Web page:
In 58 BC Cyprus became a province of the expanding Roman Empire. Christianity spread after the missions of the Apostles Paul and Barnabas. The Roman Empire collapsed, merging with the Byzantine Empire and the island entered a period of flourishing commercial success. The church of Cyprus became self-ruling with its own Patriarch.
The Arab raids of the 7th C AD destroyed the coastal towns and thwarted trade over a period in excess of 300 years. The despotic ruler Isaac Comnenus did little to improve the lives of the Cypriots, imposing punishing taxes and curtailment of individual freedom.
Richard the Lionheart captured the island in 1191 first selling it to the Knights Templar, before handing it over to Guy de Lusignan, erstwhile King of Jerusalem.
Three hundred years of Lusignan rule followed, before Cyprus was controlled by the Venetians for a period of eighty years. The Ottoman Empire conquered the island in 1571 after which the island became a sleepy backwater used only as a stepping stone on the trade routes.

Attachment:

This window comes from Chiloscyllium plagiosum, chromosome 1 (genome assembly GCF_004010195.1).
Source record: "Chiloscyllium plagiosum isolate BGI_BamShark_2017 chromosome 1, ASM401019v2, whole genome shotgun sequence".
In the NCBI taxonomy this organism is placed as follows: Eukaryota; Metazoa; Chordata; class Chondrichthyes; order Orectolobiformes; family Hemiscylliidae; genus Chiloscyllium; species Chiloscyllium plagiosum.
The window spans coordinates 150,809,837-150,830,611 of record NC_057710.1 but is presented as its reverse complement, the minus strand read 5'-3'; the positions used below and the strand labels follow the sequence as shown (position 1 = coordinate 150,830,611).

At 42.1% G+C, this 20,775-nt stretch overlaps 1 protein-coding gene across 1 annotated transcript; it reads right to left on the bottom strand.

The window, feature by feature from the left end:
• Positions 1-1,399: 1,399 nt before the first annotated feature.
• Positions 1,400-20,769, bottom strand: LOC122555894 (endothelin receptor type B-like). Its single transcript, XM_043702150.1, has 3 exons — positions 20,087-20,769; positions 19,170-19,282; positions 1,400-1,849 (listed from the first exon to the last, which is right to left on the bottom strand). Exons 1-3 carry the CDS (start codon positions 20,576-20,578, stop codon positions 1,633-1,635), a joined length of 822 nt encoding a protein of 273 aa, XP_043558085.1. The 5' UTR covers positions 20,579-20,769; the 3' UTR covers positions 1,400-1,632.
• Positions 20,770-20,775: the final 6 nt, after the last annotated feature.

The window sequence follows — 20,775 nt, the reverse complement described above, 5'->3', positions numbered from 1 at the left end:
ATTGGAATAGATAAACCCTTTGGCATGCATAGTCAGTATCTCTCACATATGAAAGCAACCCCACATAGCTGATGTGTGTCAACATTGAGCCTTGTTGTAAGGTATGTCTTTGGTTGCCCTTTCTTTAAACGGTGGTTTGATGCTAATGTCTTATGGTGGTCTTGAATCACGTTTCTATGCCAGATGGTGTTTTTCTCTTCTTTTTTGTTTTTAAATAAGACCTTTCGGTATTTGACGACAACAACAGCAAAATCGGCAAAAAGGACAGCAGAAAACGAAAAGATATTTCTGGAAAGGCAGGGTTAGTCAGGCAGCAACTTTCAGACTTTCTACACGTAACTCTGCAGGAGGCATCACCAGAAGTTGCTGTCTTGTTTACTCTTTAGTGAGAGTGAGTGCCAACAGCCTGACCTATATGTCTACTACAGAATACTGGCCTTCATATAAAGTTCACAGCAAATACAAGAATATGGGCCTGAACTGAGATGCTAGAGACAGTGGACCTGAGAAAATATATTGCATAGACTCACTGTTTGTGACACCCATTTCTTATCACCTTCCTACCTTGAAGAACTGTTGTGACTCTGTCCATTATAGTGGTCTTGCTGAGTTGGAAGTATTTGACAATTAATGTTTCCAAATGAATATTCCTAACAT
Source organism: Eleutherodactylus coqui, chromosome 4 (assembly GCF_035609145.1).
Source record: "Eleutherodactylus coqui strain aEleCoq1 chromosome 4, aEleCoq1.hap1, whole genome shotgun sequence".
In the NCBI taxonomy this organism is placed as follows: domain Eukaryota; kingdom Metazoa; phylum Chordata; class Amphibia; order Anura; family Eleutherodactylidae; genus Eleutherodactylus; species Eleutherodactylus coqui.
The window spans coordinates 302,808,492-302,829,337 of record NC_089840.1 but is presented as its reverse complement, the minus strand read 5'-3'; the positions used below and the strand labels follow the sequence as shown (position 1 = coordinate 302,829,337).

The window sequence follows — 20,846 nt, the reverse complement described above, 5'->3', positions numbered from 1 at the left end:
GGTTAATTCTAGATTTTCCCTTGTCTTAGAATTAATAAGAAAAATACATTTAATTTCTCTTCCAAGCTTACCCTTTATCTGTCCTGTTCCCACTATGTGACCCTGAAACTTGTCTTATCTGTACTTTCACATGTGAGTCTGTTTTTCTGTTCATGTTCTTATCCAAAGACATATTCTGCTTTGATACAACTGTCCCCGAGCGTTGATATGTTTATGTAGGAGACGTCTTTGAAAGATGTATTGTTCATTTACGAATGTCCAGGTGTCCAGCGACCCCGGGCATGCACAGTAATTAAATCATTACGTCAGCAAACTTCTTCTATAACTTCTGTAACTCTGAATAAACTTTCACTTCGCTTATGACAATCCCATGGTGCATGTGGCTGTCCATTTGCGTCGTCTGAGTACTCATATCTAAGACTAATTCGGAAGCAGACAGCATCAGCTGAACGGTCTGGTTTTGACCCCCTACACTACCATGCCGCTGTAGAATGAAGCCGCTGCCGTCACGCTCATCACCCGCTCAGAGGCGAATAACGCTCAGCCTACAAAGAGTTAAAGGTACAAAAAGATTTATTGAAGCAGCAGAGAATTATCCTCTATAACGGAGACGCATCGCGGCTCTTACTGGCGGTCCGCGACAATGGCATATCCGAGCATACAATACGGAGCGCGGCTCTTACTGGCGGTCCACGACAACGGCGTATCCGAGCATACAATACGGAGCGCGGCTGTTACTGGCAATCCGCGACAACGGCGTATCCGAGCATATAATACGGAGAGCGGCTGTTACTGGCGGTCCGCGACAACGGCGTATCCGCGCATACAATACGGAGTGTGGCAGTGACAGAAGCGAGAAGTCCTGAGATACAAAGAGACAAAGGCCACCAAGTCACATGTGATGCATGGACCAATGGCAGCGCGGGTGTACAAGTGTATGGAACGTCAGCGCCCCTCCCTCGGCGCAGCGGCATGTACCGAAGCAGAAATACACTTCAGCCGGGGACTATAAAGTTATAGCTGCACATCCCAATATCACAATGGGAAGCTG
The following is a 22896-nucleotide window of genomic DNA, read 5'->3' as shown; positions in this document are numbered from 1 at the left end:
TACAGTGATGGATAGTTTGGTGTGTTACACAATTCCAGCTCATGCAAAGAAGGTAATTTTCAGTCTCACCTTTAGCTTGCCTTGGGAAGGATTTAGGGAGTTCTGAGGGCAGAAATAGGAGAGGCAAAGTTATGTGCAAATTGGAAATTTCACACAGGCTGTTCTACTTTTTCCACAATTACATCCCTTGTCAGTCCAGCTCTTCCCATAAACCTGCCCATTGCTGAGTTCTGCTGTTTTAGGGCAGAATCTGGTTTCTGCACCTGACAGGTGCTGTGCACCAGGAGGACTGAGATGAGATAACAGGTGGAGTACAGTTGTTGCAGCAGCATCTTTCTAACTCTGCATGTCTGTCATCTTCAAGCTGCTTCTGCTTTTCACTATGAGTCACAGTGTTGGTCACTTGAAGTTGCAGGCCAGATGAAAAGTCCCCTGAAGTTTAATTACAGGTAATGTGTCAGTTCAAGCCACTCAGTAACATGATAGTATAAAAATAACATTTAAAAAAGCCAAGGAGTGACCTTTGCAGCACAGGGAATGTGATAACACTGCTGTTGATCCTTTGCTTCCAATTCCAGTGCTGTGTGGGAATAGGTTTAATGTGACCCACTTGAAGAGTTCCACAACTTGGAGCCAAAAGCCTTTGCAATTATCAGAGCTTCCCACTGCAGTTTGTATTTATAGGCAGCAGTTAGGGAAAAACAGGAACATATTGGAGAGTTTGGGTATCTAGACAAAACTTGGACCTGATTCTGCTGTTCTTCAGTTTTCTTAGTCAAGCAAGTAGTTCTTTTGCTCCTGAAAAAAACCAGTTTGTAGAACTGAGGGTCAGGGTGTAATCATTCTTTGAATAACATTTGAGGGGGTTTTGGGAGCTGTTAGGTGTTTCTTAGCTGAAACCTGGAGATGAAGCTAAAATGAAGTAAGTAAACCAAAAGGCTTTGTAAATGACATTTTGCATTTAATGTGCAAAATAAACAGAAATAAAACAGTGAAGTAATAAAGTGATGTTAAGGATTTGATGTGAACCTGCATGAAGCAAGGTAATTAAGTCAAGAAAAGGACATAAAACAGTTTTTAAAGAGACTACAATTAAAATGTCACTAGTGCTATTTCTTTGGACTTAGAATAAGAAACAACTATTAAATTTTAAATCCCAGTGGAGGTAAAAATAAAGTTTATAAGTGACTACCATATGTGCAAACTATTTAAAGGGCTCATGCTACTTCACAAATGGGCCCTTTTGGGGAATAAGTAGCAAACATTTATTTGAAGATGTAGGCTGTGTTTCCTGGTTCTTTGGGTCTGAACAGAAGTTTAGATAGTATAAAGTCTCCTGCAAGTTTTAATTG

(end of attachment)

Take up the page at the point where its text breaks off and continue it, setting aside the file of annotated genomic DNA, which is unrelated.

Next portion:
During the 19th C for political reasons the Cyprus came under British control; there were many improvements to the island’s crumbling or non-existent infrastructure, such as schools, hospitals and a healthy water supply.
When the dying Ottoman Empire joined forces with Germany in 1914 Cyprus was annexed to the British Crown and became part of the British Empire. In 1960 the island was granted its independence and freedom to govern its people for the first time in its long and extraordinary history.